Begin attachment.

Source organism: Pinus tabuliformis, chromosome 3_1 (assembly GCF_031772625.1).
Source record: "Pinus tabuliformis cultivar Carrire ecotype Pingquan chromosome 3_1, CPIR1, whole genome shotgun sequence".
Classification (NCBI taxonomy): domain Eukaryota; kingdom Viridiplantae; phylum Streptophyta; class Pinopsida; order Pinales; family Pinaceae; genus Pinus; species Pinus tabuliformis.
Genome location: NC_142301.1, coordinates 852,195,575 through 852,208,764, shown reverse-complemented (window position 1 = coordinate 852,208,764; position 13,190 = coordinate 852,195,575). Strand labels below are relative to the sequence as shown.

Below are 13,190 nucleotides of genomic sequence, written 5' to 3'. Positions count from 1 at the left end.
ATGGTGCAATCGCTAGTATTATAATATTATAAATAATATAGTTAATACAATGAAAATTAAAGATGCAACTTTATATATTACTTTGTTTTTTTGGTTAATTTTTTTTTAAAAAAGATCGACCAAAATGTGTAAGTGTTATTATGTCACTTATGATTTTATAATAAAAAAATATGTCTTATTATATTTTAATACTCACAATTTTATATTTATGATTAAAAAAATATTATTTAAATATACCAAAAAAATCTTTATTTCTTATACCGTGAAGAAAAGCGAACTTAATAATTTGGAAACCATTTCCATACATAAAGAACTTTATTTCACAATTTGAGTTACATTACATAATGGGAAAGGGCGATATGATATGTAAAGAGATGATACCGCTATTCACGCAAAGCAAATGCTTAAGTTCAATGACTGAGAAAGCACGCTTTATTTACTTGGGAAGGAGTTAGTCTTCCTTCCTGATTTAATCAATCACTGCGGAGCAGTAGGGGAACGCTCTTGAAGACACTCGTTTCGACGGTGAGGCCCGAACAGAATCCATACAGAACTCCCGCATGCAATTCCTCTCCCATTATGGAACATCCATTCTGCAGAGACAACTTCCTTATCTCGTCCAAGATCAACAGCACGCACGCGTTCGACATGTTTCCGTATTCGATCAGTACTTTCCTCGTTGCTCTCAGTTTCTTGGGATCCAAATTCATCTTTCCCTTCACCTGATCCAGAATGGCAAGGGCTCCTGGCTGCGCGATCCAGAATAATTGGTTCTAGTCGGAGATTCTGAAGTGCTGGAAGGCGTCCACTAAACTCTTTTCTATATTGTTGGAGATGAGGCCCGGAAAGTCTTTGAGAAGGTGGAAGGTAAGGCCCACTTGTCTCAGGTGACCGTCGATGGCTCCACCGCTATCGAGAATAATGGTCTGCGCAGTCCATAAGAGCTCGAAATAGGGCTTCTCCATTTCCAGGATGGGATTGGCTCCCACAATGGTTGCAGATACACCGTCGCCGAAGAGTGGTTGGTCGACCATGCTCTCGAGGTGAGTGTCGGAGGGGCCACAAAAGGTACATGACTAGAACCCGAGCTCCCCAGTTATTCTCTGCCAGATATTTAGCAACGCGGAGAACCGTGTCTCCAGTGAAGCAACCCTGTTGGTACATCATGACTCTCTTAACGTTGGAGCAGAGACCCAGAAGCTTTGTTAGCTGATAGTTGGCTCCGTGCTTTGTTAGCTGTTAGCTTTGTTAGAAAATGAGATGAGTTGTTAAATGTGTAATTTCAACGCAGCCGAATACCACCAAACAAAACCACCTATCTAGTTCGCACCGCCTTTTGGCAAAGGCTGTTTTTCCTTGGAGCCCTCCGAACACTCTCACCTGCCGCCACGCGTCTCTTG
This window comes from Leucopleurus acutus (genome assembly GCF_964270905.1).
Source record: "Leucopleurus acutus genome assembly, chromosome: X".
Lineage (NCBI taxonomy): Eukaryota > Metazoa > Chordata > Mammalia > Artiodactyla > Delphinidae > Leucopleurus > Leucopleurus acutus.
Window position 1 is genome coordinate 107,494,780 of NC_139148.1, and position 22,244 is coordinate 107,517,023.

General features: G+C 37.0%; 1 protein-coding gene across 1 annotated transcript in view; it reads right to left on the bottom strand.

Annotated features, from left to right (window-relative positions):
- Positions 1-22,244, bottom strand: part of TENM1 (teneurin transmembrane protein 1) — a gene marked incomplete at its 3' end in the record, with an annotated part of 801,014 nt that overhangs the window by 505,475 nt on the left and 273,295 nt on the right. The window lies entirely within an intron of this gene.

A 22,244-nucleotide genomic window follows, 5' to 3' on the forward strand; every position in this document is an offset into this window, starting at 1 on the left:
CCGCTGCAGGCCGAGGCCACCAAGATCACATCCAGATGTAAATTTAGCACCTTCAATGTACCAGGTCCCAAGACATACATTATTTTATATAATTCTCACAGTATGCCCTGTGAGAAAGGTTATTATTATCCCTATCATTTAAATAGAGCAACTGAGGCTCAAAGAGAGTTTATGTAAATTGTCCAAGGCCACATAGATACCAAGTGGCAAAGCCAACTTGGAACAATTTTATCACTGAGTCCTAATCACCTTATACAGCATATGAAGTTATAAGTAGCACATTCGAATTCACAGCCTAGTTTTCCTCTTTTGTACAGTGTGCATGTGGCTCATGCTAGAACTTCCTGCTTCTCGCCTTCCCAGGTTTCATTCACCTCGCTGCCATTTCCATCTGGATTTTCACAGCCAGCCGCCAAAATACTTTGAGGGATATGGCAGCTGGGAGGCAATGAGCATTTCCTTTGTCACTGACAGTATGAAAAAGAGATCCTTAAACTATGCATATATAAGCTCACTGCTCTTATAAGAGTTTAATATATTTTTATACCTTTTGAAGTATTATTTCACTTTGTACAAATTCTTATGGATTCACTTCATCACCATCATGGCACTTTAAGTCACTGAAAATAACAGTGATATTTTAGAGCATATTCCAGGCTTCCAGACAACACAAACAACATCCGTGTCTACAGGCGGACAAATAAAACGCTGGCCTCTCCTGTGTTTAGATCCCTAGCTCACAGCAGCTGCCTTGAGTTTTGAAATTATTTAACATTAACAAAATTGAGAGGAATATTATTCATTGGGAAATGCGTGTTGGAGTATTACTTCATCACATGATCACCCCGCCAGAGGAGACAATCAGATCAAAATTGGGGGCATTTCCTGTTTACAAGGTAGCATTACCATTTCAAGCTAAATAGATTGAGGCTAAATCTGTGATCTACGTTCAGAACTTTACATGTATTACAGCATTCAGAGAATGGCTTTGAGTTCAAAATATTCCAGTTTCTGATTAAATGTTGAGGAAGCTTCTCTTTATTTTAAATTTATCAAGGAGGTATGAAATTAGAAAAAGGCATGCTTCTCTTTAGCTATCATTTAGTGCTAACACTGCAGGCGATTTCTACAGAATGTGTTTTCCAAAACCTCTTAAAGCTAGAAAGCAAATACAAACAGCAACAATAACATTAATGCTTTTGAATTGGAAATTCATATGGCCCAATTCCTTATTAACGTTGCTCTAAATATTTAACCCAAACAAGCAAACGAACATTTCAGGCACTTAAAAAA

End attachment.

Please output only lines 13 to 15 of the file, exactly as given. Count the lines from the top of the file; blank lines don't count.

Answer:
- Positions 1-22,244, bottom strand: part of TENM1 (teneurin transmembrane protein 1) — a gene marked incomplete at its 3' end in the record, with an annotated part of 801,014 nt that overhangs the window by 505,475 nt on the left and 273,295 nt on the right. The window lies entirely within an intron of this gene.

A 22,244-nucleotide genomic window follows, 5' to 3' on the forward strand; every position in this document is an offset into this window, starting at 1 on the left:
CCGCTGCAGGCCGAGGCCACCAAGATCACATCCAGATGTAAATTTAGCACCTTCAATGTACCAGGTCCCAAGACATACATTATTTTATATAATTCTCACAGTATGCCCTGTGAGAAAGGTTATTATTATCCCTATCATTTAAATAGAGCAACTGAGGCTCAAAGAGAGTTTATGTAAATTGTCCAAGGCCACATAGATACCAAGTGGCAAAGCCAACTTGGAACAATTTTATCACTGAGTCCTAATCACCTTATACAGCATATGAAGTTATAAGTAGCACATTCGAATTCACAGCCTAGTTTTCCTCTTTTGTACAGTGTGCATGTGGCTCATGCTAGAACTTCCTGCTTCTCGCCTTCCCAGGTTTCATTCACCTCGCTGCCATTTCCATCTGGATTTTCACAGCCAGCCGCCAAAATACTTTGAGGGATATGGCAGCTGGGAGGCAATGAGCATTTCCTTTGTCACTGACAGTATGAAAAAGAGATCCTTAAACTATGCATATATAAGCTCACTGCTCTTATAAGAGTTTAATATATTTTTATACCTTTTGAAGTATTATTTCACTTTGTACAAATTCTTATGGATTCACTTCATCACCATCATGGCACTTTAAGTCACTGAAAATAACAGTGATATTTTAGAGCATATTCCAGGCTTCCAGACAACACAAACAACATCCGTGTCTACAGGCGGACAAATAAAACGCTGGCCTCTCCTGTGTTTAGATCCCTAGCTCACAGCAGCTGCCTTGAGTTTTGAAATTATTTAACATTAACAAAATTGAGAGGAATATTATTCATTGGGAAATGCGTGTTGGAGTATTACTTCATCACATGATCACCCCGCCAGAGGAGACAATCAGATCAAAATTGGGGGCATTTCCTGTTTACAAGGTAGCATTACCATTTCAAGCTAAATAGATTGAGGCTAAATCTGTGATCTACGTTCAGAACTTTACATGTATTACAGCATTCAGAGAATGGCTTTGAGTTCAAAATATTCCAGTTTCTGATTAAATGTTGAGGAAGCTTCTCTTTATTTTAAATTTATCAAGGAGGTATGAAATTAGAAAAAGGCATGCTTCTCTTTAGCTATCATTTAGTGCTAACACTGCAGGCGATTTCTACAGAATGTGTTTTCCAAAACCTCTTAAAGCTAGAAAGCAAATACAAACAGCAACAATAACATTAATGCTTTTGAATTGGAAATTCATATGGCCCAATTCCTTATTAACGTTGCTCTAAATATTTAACCCAAACAAGCAAACGAACATTTCAGGCACTTAAAAAA